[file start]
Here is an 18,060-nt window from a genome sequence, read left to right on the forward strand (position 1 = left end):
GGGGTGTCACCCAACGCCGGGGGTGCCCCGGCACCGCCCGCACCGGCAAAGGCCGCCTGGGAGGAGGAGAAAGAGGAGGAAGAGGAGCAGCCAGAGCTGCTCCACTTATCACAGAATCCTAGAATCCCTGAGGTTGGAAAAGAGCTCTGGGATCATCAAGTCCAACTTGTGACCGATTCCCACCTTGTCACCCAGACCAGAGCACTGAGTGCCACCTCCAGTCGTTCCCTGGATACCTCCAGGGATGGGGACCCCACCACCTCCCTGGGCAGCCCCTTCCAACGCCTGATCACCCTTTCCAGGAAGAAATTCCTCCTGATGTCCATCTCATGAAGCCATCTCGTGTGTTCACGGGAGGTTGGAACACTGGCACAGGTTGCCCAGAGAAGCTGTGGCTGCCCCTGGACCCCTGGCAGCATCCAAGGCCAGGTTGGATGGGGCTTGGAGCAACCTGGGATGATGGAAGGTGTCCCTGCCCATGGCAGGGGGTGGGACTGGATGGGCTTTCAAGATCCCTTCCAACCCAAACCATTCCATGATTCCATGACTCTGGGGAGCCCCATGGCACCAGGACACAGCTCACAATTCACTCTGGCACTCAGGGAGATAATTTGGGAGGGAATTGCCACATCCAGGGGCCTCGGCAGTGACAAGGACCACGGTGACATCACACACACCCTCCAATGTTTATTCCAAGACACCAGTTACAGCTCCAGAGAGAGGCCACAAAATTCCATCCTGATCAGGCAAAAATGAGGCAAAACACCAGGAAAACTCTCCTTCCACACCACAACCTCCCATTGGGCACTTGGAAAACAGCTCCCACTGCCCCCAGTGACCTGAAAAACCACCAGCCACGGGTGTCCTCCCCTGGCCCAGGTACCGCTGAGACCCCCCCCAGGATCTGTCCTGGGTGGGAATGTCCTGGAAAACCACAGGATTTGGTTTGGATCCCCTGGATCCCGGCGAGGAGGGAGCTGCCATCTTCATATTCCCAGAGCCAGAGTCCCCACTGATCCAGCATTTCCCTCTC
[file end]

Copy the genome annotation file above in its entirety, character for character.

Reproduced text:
Here is an 18,060-nt window from a genome sequence, read left to right on the forward strand (position 1 = left end):
GGGGTGTCACCCAACGCCGGGGGTGCCCCGGCACCGCCCGCACCGGCAAAGGCCGCCTGGGAGGAGGAGAAAGAGGAGGAAGAGGAGCAGCCAGAGCTGCTCCACTTATCACAGAATCCTAGAATCCCTGAGGTTGGAAAAGAGCTCTGGGATCATCAAGTCCAACTTGTGACCGATTCCCACCTTGTCACCCAGACCAGAGCACTGAGTGCCACCTCCAGTCGTTCCCTGGATACCTCCAGGGATGGGGACCCCACCACCTCCCTGGGCAGCCCCTTCCAACGCCTGATCACCCTTTCCAGGAAGAAATTCCTCCTGATGTCCATCTCATGAAGCCATCTCGTGTGTTCACGGGAGGTTGGAACACTGGCACAGGTTGCCCAGAGAAGCTGTGGCTGCCCCTGGACCCCTGGCAGCATCCAAGGCCAGGTTGGATGGGGCTTGGAGCAACCTGGGATGATGGAAGGTGTCCCTGCCCATGGCAGGGGGTGGGACTGGATGGGCTTTCAAGATCCCTTCCAACCCAAACCATTCCATGATTCCATGACTCTGGGGAGCCCCATGGCACCAGGACACAGCTCACAATTCACTCTGGCACTCAGGGAGATAATTTGGGAGGGAATTGCCACATCCAGGGGCCTCGGCAGTGACAAGGACCACGGTGACATCACACACACCCTCCAATGTTTATTCCAAGACACCAGTTACAGCTCCAGAGAGAGGCCACAAAATTCCATCCTGATCAGGCAAAAATGAGGCAAAACACCAGGAAAACTCTCCTTCCACACCACAACCTCCCATTGGGCACTTGGAAAACAGCTCCCACTGCCCCCAGTGACCTGAAAAACCACCAGCCACGGGTGTCCTCCCCTGGCCCAGGTACCGCTGAGACCCCCCCCAGGATCTGTCCTGGGTGGGAATGTCCTGGAAAACCACAGGATTTGGTTTGGATCCCCTGGATCCCGGCGAGGAGGGAGCTGCCATCTTCATATTCCCAGAGCCAGAGTCCCCACTGATCCAGCATTTCCCTCTC